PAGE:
NASA 3D Printed Habitat on Mars using Martian Rocks and Bio-Plastic

  • NASA plans for building a Habitat on Mars using bioplastic
  • AI Space Factory design called MARSHA
  • 3D Printed luxurious future Mars colonies

We can’t carry everything we’ll need to construct an environment outside of Earth, so it’s tricky to create a habitat for humans outside of Earth. The rockets would become too heavy and expensive if equipped with tools, concrete, and machines. Current costs for launching materials into low Earth orbit range from $4,000 to over $100,000, and more than $100,000 to send them to Mars. In order to build infrastructure on a budget once we arrive, we’ll need innovative solutions.

Dozens of experts have proposed the design of a living environment on Mars. Like the chitin mixture, almost all of them rely on materials science to transform dusty Martian soil into a cement-like mixture. AI Space Factory, an agency that designs 3D-printed buildings for NASA, won the NASA 3D Printed Habitat Challenge with its design called MARSHA, a 3D printed model of an egg-shaped building that could house astronauts on Mars one day.

The AI SpaceFactory developed a 3D printer that could print a multistory house on Mars from basalt fiber produced from Martian rocks and PLA bioplastic derived from plants that grow on Mars. Compared to concrete, the material is two to three times stronger and five times more durable.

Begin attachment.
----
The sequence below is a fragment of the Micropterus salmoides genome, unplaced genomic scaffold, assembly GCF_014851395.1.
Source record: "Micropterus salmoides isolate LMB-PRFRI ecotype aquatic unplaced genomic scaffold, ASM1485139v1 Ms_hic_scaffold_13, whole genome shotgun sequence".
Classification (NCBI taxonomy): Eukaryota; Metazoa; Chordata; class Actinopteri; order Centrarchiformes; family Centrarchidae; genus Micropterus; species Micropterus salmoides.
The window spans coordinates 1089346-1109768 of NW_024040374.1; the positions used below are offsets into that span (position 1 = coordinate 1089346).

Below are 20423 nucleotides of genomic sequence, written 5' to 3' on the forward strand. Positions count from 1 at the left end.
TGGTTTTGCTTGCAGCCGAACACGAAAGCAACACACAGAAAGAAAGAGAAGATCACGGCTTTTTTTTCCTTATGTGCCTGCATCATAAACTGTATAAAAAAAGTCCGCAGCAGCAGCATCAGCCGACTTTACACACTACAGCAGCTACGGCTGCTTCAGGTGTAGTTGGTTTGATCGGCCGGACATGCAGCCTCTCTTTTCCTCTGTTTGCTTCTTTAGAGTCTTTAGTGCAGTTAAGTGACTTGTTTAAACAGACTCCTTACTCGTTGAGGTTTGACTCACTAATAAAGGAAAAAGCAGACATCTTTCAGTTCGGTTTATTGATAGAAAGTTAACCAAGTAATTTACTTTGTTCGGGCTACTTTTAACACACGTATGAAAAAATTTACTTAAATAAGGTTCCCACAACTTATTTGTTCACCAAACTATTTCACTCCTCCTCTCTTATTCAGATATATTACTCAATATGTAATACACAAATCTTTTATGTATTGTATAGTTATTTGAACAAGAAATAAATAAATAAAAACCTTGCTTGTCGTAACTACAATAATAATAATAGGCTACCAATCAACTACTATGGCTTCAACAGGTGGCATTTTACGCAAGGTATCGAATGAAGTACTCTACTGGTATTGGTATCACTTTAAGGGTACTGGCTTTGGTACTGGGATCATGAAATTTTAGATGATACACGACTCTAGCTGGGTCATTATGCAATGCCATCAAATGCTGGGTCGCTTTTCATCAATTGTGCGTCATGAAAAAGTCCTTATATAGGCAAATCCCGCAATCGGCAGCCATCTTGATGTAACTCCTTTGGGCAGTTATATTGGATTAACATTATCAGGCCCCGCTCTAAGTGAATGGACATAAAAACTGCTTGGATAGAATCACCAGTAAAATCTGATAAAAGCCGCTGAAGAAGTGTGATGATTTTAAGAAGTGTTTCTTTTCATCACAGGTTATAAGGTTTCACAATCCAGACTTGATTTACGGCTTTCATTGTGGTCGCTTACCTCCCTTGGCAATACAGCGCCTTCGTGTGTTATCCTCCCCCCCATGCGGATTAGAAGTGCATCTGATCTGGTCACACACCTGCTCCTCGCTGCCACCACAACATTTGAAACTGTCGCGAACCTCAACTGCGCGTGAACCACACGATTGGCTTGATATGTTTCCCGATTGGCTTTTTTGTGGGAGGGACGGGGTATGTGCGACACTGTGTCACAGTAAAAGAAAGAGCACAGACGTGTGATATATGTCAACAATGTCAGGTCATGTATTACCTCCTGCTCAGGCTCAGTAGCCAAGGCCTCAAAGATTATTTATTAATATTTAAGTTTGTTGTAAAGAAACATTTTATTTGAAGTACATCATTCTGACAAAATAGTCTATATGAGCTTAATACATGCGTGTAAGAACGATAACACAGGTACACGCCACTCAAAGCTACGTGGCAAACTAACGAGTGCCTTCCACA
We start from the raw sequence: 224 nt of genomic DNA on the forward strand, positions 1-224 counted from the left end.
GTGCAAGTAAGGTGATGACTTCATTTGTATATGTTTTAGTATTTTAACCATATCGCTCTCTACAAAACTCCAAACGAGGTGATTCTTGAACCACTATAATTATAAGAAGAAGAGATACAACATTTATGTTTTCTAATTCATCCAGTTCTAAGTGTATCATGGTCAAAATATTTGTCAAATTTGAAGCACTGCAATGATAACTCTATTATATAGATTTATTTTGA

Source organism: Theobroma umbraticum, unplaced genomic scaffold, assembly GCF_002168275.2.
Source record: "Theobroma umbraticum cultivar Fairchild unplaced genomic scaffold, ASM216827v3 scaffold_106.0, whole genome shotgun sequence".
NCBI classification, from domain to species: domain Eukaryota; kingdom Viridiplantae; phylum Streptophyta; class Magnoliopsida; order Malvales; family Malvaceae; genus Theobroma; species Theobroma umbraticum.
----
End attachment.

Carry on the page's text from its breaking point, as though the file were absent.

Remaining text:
AI SpaceFactory CEO David Malott says, “These technologies were developed for space, but they could revolutionize the way we construct structures on Earth. By using natural, biodegradable building materials, we could eliminate the waste of unrecyclable concrete produced by the building industry and restore our planet.”

With its state-of-the-art, full-service 3D printing construction service, SpaceFactory combines robotics, control algorithms, materials, and design innovations. Hence, printing the Marsha habited is cheaper, more sustainable, and safer than other construction methods. It also makes it easier to construct on Mars using local materials. As we cannot carry all the materials, we need to build homes on Mars, which is a crucial consideration for future missions.

3D print technology, remote monitoring and control, data analytics, machine perception, and intelligence are possible for more comprehensive autonomous applications.

Consequently, habitats on Mars will be capable of self-construction without much human involvement. Our first Mars colonies will likely be sparsely populated and only contain the few key scientists necessary to make the mission successful.

Despite the habitat’s size, its interior is lush and spacious. You could imagine the habitat to belong to some luxurious eco-project.

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